How Did the Dust Bowl Affect Americans?The “Dust Bowl” is sometimes called a man-made natural disaster. The drought and rising temperatures of the 1930s were a natural disaster. But the dust storms were man-made, the result of decades of over cultivation. These “black bliz-zards” scoured and buried homes, ruined vehicle engines, and diminished visibility. The blowing dirt could injure eyes and damage lungs; it even suffocated people. As the drought destroyed their livelihood, and the dust storms destroyed their belongings, many farmers abandoned the land, packed up their families, and fled the region in search of work elsewhere.120°W40°N30°NIda.Ore.Nev.Calif.UtahAriz.N. Mex.Colo.Wyo.N. Dak.S. Dak.Nebr.Kans.IowaMinn.Okla.Tex.FargoLos AngelesFresnoGrandJunctionBakersfieldFlagstaffAlbuquerqueSantaFeDenverKansasCityMinneapolisOklahomaCityOmahaDallasTulsaHouston#DMSQ@K6@KKDXPACIFICOCEANArea with severe loss of topsoilArea with moderate loss of topsoilMovement of peopleDestination of Dust Bowl emigrantsState with population loss,1930–1940400 miles400 kilometers00Albers Equal-Area projectionNSWE1. Movement Which states lost population in the 1930s? In which direction did most people fleeing the Dust Bowl move?2. Human-Environment Interaction Study the image at right. What problems and dangers does the dust storm create?The drought on the Great Plains in the 1930s was the worst ever recorded in U.S. history. Summer temperatures soared above 110 degrees in many locations setting records that still stand. The lack of water and fierce heat dried the soil to a fine dust. An estimated 200 million acres of land lost some or all of its topsoil.photo credit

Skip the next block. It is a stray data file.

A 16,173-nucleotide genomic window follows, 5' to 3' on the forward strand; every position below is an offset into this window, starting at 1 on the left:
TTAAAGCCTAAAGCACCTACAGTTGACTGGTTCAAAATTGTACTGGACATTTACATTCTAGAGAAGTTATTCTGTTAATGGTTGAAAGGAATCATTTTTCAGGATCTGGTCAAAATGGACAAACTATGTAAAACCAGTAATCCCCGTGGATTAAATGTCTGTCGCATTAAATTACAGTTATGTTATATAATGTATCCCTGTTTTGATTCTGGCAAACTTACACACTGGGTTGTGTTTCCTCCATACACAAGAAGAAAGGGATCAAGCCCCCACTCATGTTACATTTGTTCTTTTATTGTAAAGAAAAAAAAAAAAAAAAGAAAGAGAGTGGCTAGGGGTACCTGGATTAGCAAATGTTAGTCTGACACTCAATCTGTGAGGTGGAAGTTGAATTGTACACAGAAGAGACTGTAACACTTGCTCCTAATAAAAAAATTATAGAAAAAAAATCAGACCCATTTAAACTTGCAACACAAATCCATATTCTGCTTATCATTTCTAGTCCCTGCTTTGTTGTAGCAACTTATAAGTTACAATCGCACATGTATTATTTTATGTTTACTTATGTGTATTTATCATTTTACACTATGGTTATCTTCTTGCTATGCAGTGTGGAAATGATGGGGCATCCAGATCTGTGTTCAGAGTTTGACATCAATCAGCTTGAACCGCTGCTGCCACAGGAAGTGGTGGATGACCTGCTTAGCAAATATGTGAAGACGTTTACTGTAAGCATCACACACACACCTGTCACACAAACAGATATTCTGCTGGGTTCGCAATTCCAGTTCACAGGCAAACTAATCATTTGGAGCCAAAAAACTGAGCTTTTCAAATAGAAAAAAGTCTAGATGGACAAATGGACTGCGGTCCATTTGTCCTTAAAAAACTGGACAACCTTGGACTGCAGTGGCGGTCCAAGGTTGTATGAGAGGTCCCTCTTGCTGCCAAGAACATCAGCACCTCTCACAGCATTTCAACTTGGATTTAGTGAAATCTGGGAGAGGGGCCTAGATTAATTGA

Chapter 18The Great Depression639The fine grit of dust storms could clog car engines and other mechanical devices beyond repair.Dust storms towered thousands of feet in the air and moved rapidly across the open plains. When a storm hit, it became dark outside, and visibility often dropped to only a few feet.People raced for cover when a storm hit. The grit stung the skin and eyes. Breathing the dust could cause dust pneumonia. Many people, especially children and senior citizens became sick, and many died.▲Many farmers in the dustbowl, such as Elmer Thomas and his family of Muskogee, Oklahoma (above), decided to leave the region. Many became migrant workers, traveling from across the west in search of short-term employment.
640 Chapter 18 The Great Depression BeginsSection 3Guide to ReadingBig IdeasGovernment and Society President Hoover’s ideas about government shaped his response to the Great Depression, making the government slow to respond.Content Vocabulary• public works (p. 640)• relief (p. 642)• foreclose (p. 643)Academic Vocabulary• series (p. 640)• community (p. 641)People and Events to Identify• Reconstruction Finance Corporation (p. 641)• Bonus Army (p. 643)Reading StrategyCategorizing As you read about Herbert Hoover’s response to the Depression, create a graphic organizer listing his major initiatives and their results.